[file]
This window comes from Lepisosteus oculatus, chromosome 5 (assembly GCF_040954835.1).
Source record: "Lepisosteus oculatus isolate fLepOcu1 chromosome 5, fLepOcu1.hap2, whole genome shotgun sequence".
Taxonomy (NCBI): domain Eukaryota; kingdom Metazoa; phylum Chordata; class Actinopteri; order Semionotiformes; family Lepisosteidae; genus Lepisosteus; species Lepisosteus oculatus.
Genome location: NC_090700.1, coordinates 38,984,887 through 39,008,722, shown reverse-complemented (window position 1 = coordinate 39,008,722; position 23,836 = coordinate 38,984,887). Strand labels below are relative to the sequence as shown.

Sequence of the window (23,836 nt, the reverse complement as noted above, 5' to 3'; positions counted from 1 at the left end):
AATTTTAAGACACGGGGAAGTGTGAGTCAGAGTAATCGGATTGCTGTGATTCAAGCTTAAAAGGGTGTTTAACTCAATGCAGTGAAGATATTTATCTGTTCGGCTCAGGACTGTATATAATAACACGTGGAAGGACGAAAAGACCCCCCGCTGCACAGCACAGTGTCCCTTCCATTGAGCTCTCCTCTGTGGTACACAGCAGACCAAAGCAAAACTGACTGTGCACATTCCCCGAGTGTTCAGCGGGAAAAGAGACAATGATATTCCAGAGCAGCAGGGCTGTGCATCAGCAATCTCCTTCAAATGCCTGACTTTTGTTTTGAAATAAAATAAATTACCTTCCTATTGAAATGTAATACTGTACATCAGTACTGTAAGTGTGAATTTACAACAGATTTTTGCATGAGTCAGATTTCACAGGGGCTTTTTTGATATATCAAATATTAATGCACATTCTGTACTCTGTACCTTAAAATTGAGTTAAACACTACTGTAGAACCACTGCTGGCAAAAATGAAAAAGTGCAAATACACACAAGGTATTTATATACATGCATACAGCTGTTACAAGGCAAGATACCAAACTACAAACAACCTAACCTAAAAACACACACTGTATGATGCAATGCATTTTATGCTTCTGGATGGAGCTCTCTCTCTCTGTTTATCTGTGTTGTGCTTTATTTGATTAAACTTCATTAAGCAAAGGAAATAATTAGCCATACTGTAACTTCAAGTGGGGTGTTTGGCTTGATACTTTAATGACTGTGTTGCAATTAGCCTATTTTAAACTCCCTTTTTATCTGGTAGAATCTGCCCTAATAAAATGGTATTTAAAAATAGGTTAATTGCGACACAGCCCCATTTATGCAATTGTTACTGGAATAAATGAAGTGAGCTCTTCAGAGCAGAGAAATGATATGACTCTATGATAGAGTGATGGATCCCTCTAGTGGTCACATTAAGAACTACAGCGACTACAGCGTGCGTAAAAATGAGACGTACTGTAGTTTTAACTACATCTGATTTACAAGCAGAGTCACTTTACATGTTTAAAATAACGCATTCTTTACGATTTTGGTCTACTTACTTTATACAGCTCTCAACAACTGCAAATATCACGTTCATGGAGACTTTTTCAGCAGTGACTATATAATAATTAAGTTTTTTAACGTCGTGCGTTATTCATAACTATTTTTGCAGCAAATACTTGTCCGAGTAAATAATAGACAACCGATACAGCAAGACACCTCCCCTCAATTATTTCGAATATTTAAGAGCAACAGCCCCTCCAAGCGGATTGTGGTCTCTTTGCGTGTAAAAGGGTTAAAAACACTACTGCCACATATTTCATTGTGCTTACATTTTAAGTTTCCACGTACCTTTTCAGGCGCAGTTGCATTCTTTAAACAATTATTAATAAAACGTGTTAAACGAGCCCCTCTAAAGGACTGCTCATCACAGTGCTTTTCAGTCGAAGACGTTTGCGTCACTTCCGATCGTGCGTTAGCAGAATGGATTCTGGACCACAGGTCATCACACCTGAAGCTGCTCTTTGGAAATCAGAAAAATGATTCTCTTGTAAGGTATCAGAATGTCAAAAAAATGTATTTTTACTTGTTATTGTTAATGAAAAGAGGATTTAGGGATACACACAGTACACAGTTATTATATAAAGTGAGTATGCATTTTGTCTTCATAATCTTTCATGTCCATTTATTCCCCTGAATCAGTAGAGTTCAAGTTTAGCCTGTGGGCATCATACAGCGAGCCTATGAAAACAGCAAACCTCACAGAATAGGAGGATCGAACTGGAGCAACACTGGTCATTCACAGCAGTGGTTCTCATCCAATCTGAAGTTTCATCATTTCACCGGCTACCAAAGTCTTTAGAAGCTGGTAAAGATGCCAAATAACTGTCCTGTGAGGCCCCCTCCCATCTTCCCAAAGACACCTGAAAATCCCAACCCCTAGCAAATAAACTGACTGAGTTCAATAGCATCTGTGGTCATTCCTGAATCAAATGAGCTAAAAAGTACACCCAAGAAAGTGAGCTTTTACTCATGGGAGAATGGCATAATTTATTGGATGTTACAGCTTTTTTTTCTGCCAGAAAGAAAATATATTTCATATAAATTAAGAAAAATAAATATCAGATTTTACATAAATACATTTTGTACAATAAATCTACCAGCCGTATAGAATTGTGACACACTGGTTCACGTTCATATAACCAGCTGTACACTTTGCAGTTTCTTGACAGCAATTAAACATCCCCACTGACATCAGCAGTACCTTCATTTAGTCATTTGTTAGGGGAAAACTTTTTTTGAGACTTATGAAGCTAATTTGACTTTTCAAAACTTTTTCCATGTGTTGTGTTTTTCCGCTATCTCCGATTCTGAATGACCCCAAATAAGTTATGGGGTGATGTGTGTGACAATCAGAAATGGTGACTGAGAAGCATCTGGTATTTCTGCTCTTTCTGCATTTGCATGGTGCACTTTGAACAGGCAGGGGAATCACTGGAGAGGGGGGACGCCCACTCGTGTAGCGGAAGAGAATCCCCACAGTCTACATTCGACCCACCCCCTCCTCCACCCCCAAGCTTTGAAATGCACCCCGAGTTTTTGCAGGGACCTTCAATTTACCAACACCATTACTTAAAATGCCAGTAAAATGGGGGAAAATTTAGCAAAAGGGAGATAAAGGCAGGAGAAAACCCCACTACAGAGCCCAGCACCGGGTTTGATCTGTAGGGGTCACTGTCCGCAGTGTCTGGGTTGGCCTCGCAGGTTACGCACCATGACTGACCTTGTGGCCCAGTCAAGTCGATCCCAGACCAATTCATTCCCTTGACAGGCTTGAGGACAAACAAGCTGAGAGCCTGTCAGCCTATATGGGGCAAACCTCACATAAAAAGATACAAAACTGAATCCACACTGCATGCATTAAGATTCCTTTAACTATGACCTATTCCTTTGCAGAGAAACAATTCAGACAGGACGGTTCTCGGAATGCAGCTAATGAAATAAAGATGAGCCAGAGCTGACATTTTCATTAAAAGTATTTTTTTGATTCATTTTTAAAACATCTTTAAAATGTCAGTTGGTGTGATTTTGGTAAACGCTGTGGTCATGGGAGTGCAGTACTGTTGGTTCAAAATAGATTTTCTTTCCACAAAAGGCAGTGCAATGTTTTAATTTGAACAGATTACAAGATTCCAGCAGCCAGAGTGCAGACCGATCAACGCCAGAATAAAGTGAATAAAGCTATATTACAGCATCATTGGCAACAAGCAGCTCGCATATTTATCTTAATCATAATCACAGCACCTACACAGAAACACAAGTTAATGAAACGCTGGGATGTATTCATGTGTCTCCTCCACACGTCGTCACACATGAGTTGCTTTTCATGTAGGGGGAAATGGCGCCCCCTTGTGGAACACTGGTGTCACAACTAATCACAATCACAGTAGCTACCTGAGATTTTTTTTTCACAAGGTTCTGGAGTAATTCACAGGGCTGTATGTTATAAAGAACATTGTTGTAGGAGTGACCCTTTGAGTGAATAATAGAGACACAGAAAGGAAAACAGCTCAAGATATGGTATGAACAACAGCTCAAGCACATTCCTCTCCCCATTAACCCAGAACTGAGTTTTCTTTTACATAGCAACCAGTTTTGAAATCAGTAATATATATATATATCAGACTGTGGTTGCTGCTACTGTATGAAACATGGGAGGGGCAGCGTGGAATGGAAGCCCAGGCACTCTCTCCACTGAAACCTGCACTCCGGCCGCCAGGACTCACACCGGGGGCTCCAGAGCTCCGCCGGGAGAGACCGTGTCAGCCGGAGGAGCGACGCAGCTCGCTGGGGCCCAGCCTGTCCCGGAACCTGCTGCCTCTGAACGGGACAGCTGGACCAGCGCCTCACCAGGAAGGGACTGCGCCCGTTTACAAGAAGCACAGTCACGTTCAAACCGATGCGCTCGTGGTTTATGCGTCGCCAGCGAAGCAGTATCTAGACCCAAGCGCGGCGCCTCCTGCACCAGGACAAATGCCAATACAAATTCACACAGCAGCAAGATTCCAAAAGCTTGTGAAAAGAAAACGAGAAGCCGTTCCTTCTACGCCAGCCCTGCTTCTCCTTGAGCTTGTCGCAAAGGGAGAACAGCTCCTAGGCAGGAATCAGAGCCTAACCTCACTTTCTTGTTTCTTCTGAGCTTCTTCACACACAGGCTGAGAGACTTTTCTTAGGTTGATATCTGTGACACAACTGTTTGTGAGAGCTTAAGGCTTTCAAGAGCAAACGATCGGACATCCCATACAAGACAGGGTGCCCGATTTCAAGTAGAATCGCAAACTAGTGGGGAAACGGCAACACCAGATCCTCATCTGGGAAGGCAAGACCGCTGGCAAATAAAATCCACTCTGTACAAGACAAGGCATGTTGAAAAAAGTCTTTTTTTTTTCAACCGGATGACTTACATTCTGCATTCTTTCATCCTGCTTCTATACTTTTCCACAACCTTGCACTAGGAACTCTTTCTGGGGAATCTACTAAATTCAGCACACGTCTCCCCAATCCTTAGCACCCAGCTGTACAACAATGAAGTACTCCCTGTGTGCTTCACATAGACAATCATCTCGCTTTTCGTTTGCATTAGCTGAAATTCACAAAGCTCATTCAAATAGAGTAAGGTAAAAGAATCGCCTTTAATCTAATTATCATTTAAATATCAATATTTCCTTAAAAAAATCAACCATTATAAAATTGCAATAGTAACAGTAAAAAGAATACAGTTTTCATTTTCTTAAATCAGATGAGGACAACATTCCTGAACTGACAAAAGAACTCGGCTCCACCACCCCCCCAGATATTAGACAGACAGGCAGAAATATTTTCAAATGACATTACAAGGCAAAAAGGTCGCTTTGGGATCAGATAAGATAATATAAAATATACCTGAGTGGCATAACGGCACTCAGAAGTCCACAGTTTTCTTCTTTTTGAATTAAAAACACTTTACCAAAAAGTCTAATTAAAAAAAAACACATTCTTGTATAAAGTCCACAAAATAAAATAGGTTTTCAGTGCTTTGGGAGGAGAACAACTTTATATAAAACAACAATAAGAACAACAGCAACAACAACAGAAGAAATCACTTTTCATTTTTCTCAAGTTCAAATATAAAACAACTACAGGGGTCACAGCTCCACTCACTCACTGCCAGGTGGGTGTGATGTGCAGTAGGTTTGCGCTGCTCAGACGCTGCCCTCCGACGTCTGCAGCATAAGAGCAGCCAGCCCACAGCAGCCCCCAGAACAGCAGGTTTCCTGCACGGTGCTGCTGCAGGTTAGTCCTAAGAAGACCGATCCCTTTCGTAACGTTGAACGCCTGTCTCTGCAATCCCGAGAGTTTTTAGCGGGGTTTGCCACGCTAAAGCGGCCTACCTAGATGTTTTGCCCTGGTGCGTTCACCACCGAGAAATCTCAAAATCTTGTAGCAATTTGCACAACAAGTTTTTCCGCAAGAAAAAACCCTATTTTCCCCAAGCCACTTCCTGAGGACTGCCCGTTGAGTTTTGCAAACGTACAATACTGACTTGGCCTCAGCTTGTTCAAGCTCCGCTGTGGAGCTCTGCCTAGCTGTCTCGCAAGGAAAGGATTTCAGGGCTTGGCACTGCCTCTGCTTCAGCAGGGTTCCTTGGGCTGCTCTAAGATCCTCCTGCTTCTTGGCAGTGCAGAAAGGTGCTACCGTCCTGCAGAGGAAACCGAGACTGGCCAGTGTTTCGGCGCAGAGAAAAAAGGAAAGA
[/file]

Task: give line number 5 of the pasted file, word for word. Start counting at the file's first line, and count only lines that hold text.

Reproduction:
Sequence of the window (23,836 nt, the reverse complement as noted above, 5' to 3'; positions counted from 1 at the left end):